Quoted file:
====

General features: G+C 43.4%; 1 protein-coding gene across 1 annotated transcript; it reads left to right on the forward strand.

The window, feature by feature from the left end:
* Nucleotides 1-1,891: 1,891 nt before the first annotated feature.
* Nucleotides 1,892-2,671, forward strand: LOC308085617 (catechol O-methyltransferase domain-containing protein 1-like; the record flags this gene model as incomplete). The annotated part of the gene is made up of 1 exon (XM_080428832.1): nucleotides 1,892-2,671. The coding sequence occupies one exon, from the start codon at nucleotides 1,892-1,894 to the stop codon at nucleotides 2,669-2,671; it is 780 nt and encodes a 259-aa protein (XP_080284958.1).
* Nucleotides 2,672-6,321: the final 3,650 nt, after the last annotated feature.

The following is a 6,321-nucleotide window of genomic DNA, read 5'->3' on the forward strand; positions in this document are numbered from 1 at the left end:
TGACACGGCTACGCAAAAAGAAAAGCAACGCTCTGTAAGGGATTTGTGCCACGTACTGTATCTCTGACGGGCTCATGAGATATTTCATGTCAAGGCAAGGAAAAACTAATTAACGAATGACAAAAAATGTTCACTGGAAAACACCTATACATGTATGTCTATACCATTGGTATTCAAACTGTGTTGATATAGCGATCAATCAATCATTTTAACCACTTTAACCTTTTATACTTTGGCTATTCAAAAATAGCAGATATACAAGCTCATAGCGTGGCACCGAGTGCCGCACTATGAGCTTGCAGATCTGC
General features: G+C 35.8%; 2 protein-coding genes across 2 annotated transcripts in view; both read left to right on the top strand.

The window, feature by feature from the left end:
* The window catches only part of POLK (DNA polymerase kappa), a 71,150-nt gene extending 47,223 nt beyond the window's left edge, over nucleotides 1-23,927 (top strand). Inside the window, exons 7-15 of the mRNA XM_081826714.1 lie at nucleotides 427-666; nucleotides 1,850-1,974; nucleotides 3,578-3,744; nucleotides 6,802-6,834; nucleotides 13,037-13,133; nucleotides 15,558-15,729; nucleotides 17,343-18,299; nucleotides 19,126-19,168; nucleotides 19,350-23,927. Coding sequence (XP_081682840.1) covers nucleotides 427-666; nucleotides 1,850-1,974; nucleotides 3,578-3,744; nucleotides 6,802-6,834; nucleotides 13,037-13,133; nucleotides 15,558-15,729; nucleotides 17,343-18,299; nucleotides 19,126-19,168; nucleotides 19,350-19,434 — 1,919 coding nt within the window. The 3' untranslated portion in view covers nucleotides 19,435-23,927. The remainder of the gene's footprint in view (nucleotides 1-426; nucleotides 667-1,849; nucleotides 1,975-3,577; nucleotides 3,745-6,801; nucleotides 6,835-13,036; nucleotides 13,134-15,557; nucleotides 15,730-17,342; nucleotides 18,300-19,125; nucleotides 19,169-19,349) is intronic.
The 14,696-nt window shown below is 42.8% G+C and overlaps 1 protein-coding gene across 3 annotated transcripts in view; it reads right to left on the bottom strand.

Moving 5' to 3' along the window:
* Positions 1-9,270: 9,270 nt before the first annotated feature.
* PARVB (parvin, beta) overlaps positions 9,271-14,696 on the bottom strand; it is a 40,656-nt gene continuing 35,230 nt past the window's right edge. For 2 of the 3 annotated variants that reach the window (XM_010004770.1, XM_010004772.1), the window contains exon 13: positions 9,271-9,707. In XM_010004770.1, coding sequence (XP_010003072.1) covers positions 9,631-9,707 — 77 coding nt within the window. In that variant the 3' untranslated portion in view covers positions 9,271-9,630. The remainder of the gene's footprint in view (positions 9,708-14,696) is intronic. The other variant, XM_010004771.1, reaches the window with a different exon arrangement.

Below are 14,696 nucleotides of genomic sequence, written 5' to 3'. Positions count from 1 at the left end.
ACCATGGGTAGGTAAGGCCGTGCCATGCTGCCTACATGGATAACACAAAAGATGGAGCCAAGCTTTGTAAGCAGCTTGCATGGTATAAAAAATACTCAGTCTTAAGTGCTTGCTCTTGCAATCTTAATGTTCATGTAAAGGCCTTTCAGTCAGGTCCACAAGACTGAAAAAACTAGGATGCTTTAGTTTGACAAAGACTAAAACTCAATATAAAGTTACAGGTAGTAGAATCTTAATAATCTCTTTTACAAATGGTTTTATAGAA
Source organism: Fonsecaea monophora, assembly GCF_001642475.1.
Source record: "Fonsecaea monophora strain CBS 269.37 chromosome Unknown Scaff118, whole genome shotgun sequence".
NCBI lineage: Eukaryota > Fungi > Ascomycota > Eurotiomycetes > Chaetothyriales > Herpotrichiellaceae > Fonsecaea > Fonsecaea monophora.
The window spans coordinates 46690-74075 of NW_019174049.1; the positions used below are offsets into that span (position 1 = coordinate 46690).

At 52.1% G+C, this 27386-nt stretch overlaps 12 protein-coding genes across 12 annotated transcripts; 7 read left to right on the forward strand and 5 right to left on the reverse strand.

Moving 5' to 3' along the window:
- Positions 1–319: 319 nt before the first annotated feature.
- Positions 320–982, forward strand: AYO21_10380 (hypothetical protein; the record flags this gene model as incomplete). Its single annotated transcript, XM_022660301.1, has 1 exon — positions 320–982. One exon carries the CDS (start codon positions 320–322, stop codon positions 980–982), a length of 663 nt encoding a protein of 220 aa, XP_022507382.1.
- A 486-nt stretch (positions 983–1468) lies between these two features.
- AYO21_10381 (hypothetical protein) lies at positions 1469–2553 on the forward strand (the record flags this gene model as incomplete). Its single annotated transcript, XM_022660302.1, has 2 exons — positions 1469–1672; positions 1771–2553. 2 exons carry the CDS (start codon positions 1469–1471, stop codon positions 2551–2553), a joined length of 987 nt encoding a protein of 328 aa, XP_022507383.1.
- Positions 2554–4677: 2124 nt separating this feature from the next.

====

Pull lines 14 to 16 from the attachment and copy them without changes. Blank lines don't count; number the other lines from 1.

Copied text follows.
* PARVB (parvin, beta) overlaps positions 9,271-14,696 on the bottom strand; it is a 40,656-nt gene continuing 35,230 nt past the window's right edge. For 2 of the 3 annotated variants that reach the window (XM_010004770.1, XM_010004772.1), the window contains exon 13: positions 9,271-9,707. In XM_010004770.1, coding sequence (XP_010003072.1) covers positions 9,631-9,707 — 77 coding nt within the window. In that variant the 3' untranslated portion in view covers positions 9,271-9,630. The remainder of the gene's footprint in view (positions 9,708-14,696) is intronic. The other variant, XM_010004771.1, reaches the window with a different exon arrangement.

Below are 14,696 nucleotides of genomic sequence, written 5' to 3'. Positions count from 1 at the left end.
ACCATGGGTAGGTAAGGCCGTGCCATGCTGCCTACATGGATAACACAAAAGATGGAGCCAAGCTTTGTAAGCAGCTTGCATGGTATAAAAAATACTCAGTCTTAAGTGCTTGCTCTTGCAATCTTAATGTTCATGTAAAGGCCTTTCAGTCAGGTCCACAAGACTGAAAAAACTAGGATGCTTTAGTTTGACAAAGACTAAAACTCAATATAAAGTTACAGGTAGTAGAATCTTAATAATCTCTTTTACAAATGGTTTTATAGAA